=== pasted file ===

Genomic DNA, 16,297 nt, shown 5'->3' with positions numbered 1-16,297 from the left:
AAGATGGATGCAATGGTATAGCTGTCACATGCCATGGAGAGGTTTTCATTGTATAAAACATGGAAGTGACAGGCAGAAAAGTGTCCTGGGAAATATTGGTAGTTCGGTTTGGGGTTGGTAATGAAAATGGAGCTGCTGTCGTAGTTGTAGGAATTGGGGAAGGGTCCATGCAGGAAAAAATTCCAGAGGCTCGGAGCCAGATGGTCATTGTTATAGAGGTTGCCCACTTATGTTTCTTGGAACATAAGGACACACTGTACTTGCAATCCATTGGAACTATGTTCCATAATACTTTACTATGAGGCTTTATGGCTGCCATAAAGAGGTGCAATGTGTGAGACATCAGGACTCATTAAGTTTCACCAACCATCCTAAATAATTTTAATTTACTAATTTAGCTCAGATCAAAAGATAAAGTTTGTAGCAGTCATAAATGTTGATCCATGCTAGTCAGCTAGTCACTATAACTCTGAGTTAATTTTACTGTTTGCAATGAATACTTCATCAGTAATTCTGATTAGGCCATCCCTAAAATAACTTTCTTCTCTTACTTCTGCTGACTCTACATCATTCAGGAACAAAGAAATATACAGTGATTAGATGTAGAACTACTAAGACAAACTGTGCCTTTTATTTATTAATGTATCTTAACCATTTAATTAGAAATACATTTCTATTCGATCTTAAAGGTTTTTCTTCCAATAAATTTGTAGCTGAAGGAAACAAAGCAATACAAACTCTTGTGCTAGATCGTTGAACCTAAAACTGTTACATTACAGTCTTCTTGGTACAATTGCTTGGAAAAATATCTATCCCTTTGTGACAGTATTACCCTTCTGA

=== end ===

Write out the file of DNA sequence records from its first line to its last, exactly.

Genomic DNA, 16,297 nt, shown 5'->3' with positions numbered 1-16,297 from the left:
AAGATGGATGCAATGGTATAGCTGTCACATGCCATGGAGAGGTTTTCATTGTATAAAACATGGAAGTGACAGGCAGAAAAGTGTCCTGGGAAATATTGGTAGTTCGGTTTGGGGTTGGTAATGAAAATGGAGCTGCTGTCGTAGTTGTAGGAATTGGGGAAGGGTCCATGCAGGAAAAAATTCCAGAGGCTCGGAGCCAGATGGTCATTGTTATAGAGGTTGCCCACTTATGTTTCTTGGAACATAAGGACACACTGTACTTGCAATCCATTGGAACTATGTTCCATAATACTTTACTATGAGGCTTTATGGCTGCCATAAAGAGGTGCAATGTGTGAGACATCAGGACTCATTAAGTTTCACCAACCATCCTAAATAATTTTAATTTACTAATTTAGCTCAGATCAAAAGATAAAGTTTGTAGCAGTCATAAATGTTGATCCATGCTAGTCAGCTAGTCACTATAACTCTGAGTTAATTTTACTGTTTGCAATGAATACTTCATCAGTAATTCTGATTAGGCCATCCCTAAAATAACTTTCTTCTCTTACTTCTGCTGACTCTACATCATTCAGGAACAAAGAAATATACAGTGATTAGATGTAGAACTACTAAGACAAACTGTGCCTTTTATTTATTAATGTATCTTAACCATTTAATTAGAAATACATTTCTATTCGATCTTAAAGGTTTTTCTTCCAATAAATTTGTAGCTGAAGGAAACAAAGCAATACAAACTCTTGTGCTAGATCGTTGAACCTAAAACTGTTACATTACAGTCTTCTTGGTACAATTGCTTGGAAAAATATCTATCCCTTTGTGACAGTATTACCCTTCTGA